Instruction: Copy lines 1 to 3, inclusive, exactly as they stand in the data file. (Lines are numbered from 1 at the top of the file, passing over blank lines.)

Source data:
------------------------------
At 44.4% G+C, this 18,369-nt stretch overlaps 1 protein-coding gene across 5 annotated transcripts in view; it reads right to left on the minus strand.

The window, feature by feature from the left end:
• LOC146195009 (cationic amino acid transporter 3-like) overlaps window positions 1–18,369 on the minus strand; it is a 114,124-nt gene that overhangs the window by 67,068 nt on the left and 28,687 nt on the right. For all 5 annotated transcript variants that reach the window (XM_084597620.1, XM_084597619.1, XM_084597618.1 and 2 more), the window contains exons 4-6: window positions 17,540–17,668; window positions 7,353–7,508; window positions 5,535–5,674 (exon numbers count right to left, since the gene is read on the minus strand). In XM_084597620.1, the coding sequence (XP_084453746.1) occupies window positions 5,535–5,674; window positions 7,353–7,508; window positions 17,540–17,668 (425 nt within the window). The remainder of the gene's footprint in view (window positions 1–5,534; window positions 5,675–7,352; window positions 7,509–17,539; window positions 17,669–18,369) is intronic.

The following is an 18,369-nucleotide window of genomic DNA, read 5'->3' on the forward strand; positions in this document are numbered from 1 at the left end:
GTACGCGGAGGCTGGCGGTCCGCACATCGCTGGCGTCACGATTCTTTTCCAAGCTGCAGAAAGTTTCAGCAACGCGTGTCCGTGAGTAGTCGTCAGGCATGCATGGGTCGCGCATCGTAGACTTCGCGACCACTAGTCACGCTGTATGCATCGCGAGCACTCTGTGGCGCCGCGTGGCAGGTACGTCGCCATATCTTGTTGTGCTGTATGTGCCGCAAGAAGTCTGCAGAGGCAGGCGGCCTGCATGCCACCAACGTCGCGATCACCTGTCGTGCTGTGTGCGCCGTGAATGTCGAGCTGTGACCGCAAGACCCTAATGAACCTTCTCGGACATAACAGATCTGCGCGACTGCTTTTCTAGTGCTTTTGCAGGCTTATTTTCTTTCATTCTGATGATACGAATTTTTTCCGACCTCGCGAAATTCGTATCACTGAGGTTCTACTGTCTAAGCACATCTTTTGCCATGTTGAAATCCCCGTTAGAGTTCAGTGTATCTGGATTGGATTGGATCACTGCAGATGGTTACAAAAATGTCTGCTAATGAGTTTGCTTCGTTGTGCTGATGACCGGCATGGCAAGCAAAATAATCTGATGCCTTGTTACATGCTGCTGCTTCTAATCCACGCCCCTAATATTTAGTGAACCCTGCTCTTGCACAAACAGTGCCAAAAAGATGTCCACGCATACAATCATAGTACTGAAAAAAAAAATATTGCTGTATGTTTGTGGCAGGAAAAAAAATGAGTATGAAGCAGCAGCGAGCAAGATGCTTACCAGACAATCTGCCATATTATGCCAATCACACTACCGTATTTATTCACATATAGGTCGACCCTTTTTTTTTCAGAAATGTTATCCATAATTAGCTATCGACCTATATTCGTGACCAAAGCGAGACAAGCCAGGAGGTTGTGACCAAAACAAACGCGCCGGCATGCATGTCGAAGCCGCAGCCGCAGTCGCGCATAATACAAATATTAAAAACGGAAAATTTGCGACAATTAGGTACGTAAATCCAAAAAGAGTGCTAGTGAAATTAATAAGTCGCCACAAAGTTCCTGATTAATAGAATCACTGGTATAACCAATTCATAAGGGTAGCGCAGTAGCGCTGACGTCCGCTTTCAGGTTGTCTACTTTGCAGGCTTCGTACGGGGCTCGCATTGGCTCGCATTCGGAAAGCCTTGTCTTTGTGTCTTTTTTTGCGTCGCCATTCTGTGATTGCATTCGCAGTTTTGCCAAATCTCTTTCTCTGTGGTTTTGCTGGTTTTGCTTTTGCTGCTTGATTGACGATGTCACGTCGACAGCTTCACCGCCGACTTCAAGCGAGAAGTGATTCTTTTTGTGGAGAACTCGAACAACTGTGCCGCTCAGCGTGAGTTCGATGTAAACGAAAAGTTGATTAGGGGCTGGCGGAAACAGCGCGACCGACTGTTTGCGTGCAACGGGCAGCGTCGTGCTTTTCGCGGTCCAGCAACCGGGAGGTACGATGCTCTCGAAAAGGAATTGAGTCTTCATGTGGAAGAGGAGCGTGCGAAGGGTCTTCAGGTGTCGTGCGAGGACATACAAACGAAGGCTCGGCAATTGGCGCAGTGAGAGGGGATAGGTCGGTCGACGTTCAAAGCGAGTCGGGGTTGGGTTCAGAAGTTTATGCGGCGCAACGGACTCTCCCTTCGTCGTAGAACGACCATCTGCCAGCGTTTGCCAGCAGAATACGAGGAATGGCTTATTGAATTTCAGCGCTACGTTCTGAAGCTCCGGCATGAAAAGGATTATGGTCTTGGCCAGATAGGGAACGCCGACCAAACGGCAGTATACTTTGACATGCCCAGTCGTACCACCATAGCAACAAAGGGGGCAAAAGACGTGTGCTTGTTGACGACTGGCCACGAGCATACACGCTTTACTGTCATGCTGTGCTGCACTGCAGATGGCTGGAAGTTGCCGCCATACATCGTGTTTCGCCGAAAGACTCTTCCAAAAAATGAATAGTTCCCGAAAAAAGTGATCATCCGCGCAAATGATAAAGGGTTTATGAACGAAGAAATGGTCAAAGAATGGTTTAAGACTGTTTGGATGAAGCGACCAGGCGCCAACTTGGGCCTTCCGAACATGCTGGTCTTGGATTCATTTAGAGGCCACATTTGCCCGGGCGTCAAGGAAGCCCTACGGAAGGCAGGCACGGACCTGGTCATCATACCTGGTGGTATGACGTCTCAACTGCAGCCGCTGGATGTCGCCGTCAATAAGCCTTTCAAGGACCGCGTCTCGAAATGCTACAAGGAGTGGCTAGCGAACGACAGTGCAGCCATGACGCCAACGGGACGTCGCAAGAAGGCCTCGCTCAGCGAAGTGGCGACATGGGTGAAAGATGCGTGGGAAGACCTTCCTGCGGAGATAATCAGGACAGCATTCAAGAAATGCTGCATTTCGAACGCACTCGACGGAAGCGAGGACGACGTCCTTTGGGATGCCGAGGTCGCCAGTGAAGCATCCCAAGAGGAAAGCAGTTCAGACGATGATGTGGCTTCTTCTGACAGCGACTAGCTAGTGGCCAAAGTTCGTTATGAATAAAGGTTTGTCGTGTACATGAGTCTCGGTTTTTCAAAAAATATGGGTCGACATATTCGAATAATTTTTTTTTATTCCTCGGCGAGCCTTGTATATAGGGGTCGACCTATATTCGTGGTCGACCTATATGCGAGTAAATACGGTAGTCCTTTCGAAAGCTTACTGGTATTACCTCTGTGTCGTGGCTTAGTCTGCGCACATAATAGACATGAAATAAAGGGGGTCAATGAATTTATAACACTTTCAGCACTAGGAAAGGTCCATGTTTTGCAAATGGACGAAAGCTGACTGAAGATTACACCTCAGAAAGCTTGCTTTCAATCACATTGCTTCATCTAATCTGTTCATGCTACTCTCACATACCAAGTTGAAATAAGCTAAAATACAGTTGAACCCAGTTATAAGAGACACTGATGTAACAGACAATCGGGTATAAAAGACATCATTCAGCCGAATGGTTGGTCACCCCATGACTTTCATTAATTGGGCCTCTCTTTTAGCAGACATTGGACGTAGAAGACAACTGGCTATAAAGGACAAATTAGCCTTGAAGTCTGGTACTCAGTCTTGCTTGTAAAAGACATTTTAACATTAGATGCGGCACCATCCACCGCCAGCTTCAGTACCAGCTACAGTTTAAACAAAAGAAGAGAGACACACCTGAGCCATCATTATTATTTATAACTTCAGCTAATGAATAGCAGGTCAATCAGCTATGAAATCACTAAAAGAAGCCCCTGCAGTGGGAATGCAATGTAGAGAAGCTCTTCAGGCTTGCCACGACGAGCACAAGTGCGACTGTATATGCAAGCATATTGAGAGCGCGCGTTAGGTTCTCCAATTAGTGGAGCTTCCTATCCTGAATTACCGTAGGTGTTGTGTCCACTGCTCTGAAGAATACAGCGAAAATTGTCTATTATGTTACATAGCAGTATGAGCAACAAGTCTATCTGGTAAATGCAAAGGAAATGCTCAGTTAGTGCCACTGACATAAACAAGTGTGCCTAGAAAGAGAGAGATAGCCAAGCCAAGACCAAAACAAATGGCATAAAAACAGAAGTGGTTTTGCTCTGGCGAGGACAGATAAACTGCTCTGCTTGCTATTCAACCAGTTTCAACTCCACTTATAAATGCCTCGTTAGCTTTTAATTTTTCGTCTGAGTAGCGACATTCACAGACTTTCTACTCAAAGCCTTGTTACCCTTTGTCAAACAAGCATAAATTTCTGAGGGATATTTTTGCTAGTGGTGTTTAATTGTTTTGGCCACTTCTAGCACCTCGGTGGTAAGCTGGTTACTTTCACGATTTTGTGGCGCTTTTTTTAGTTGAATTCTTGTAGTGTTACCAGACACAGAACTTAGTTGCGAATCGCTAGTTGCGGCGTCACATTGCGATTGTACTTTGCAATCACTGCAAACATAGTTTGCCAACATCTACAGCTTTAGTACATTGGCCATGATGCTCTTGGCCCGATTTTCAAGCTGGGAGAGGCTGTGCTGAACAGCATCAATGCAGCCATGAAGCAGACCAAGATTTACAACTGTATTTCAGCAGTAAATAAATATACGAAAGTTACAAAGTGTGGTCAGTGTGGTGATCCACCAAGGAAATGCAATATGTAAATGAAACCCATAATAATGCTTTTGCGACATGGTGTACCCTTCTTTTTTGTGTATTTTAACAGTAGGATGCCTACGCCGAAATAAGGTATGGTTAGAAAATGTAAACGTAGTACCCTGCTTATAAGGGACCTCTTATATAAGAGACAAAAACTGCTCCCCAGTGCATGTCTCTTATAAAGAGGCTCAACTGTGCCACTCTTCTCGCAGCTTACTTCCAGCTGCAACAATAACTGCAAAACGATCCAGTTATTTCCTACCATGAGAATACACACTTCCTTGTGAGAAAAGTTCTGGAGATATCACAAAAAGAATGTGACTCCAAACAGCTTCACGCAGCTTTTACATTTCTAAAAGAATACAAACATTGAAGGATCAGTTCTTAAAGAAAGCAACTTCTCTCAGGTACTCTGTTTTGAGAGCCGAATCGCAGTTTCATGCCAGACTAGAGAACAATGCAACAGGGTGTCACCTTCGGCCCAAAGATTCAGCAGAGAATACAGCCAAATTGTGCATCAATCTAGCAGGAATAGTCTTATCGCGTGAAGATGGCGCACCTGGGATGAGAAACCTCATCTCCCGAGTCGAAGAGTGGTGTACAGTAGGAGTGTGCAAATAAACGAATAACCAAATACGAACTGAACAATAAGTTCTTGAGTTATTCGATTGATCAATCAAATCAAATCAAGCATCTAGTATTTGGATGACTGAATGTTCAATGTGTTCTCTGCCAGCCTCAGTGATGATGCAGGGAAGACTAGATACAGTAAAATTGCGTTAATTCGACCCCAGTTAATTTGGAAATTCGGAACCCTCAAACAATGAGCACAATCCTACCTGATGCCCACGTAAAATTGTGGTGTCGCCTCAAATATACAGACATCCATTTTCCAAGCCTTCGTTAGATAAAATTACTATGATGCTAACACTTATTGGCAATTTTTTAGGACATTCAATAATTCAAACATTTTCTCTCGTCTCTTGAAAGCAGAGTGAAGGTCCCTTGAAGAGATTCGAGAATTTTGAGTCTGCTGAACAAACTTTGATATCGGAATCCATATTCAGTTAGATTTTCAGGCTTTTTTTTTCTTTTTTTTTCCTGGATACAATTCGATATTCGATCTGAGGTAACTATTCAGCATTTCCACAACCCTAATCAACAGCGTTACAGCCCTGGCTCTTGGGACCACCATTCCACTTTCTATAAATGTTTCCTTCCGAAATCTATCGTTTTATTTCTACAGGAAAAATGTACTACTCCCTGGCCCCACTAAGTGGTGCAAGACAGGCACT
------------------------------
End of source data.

At 44.4% G+C, this 18,369-nt stretch overlaps 1 protein-coding gene across 5 annotated transcripts in view; it reads right to left on the minus strand.

The window, feature by feature from the left end:
• LOC146195009 (cationic amino acid transporter 3-like) overlaps window positions 1–18,369 on the minus strand; it is a 114,124-nt gene that overhangs the window by 67,068 nt on the left and 28,687 nt on the right. For all 5 annotated transcript variants that reach the window (XM_084597620.1, XM_084597619.1, XM_084597618.1 and 2 more), the window contains exons 4-6: window positions 17,540–17,668; window positions 7,353–7,508; window positions 5,535–5,674 (exon numbers count right to left, since the gene is read on the minus strand). In XM_084597620.1, the coding sequence (XP_084453746.1) occupies window positions 5,535–5,674; window positions 7,353–7,508; window positions 17,540–17,668 (425 nt within the window). The remainder of the gene's footprint in view (window positions 1–5,534; window positions 5,675–7,352; window positions 7,509–17,539; window positions 17,669–18,369) is intronic.